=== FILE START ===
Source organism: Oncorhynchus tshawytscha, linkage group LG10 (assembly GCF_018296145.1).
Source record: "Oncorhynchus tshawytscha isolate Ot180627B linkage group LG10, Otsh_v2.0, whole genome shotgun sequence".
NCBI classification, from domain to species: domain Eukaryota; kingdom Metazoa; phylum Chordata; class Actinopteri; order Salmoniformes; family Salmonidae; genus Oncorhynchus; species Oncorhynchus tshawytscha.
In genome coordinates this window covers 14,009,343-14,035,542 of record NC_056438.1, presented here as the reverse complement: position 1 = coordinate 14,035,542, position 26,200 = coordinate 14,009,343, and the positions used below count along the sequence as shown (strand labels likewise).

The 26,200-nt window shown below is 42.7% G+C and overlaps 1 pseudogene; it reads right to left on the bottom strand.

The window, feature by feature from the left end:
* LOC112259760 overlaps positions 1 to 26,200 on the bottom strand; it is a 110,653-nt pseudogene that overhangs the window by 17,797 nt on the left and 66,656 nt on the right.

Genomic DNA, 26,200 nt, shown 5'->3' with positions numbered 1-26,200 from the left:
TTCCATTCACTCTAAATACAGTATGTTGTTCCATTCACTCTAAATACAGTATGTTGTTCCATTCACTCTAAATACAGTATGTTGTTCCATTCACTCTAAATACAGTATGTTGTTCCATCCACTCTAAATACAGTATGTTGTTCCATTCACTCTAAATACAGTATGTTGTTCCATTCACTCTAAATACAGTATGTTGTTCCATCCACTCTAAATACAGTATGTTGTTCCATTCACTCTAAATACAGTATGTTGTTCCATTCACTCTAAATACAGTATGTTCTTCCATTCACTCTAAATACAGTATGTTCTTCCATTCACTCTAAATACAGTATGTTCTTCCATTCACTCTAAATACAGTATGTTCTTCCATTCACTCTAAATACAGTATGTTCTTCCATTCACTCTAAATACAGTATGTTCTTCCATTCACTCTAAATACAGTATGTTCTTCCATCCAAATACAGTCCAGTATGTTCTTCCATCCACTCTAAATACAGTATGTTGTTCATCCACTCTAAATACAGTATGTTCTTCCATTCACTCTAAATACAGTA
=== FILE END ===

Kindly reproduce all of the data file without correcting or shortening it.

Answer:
Source organism: Oncorhynchus tshawytscha, linkage group LG10 (assembly GCF_018296145.1).
Source record: "Oncorhynchus tshawytscha isolate Ot180627B linkage group LG10, Otsh_v2.0, whole genome shotgun sequence".
NCBI classification, from domain to species: domain Eukaryota; kingdom Metazoa; phylum Chordata; class Actinopteri; order Salmoniformes; family Salmonidae; genus Oncorhynchus; species Oncorhynchus tshawytscha.
In genome coordinates this window covers 14,009,343-14,035,542 of record NC_056438.1, presented here as the reverse complement: position 1 = coordinate 14,035,542, position 26,200 = coordinate 14,009,343, and the positions used below count along the sequence as shown (strand labels likewise).

The 26,200-nt window shown below is 42.7% G+C and overlaps 1 pseudogene; it reads right to left on the bottom strand.

The window, feature by feature from the left end:
* LOC112259760 overlaps positions 1 to 26,200 on the bottom strand; it is a 110,653-nt pseudogene that overhangs the window by 17,797 nt on the left and 66,656 nt on the right.

Genomic DNA, 26,200 nt, shown 5'->3' with positions numbered 1-26,200 from the left:
TTCCATTCACTCTAAATACAGTATGTTGTTCCATTCACTCTAAATACAGTATGTTGTTCCATTCACTCTAAATACAGTATGTTGTTCCATTCACTCTAAATACAGTATGTTGTTCCATCCACTCTAAATACAGTATGTTGTTCCATTCACTCTAAATACAGTATGTTGTTCCATTCACTCTAAATACAGTATGTTGTTCCATCCACTCTAAATACAGTATGTTGTTCCATTCACTCTAAATACAGTATGTTGTTCCATTCACTCTAAATACAGTATGTTCTTCCATTCACTCTAAATACAGTATGTTCTTCCATTCACTCTAAATACAGTATGTTCTTCCATTCACTCTAAATACAGTATGTTCTTCCATTCACTCTAAATACAGTATGTTCTTCCATTCACTCTAAATACAGTATGTTCTTCCATTCACTCTAAATACAGTATGTTCTTCCATCCAAATACAGTCCAGTATGTTCTTCCATCCACTCTAAATACAGTATGTTGTTCATCCACTCTAAATACAGTATGTTCTTCCATTCACTCTAAATACAGTA